Mysterious artifacts discovered in shipwreck off the coast of Greece

Archaeologists have pulled up over 50 ancient Greek artifacts from the Antikythera shipwreck, which has rested on the ocean floor nearly 200 feet below the surface for thousands of years.

Archaeologists have returned to one of the most mysterious shipwrecks in the Mediterranean to search for artifacts. According to a report from the Daily Mail, the shipwreck discovered off the coast of Antikythera, believed to have sailed in the days of Ancient Greece, holds way more treasure than researchers previously believed.

During the latest dive, underwater archaeologists spent nearly 40 hours scouring the shipwreck for new artifacts. They pulled over 50 new pieces from the shipwreck, including the remnants of a bone flute, a pawn from an ancient chessboard, fine glasses and the armrest to a chair made from bronze that researchers believe was part of a throne.

The shipwreck is dated to around 65 BC and was first found by Greek fishermen at the turn of the 20th century off of the southwestern tip of the Aegean island Antikythera. A year later, sponge divers discovered four enormous marble horses on the wreck, which were believed to be part of a complex of statues created around a warrior in a chariot that were pulled by the horses. A team of divers has worked tirelessly to excavate the 36 different marble statues depicting mythological heroes and gods. There was also a life-sized bronze statue of a famous athlete, as well as the skeletons of crew and passengers and their luxury belongings.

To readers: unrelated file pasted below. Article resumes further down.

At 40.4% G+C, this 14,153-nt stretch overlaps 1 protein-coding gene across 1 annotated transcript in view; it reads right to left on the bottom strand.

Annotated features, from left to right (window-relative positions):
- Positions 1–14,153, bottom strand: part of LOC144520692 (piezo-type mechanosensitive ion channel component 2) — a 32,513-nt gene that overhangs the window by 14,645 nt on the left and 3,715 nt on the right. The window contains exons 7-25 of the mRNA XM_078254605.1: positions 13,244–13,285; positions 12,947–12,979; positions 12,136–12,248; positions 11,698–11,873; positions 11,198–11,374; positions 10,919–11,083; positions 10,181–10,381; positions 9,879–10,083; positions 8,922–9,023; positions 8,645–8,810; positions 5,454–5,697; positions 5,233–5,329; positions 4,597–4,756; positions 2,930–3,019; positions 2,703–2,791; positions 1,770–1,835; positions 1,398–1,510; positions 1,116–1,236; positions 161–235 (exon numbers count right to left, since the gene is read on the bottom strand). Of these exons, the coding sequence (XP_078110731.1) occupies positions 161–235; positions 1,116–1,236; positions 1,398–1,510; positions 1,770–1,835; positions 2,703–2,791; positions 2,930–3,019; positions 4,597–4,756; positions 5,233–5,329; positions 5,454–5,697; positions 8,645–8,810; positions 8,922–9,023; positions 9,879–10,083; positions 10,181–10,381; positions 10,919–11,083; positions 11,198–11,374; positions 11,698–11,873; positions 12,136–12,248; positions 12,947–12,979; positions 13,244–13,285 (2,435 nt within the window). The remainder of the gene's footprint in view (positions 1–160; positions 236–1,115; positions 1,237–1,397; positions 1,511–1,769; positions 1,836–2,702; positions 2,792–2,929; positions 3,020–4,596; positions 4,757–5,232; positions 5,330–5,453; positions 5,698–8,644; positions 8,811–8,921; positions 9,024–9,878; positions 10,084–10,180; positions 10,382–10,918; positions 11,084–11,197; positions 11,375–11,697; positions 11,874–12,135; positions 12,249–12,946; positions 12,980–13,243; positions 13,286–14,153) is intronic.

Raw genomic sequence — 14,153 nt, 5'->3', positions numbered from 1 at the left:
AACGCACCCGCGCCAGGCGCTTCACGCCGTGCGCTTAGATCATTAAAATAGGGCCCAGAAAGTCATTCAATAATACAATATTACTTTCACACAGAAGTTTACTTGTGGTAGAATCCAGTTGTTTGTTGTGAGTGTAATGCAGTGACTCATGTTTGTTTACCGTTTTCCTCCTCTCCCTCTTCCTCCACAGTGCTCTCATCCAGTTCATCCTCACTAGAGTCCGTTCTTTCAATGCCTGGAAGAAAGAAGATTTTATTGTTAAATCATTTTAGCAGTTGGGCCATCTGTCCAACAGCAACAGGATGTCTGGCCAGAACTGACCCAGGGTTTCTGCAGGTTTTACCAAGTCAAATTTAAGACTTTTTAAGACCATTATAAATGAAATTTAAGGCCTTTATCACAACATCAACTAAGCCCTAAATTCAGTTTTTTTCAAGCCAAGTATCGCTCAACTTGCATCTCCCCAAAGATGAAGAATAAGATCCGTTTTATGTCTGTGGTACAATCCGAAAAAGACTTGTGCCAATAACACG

This wreck site is also the location where researchers first discovered the Antikythera Mechanism, a mechanical device with gears that created a pattern for decoding the movements of the planets and stars. The machine, called by some as the world’s first computer, was also able to predict eclipses.

The machine is highly complex, and includes more than 40 cogs and gears primarily made of bronze. Believed to have been used by the ancient Greeks to follow the movement of the stars in the sky and the planets in the solar system, the complexity of the astrological clock was not matched for another 1,500 years until European scientists made an astrological clock with a similar level of sophistication.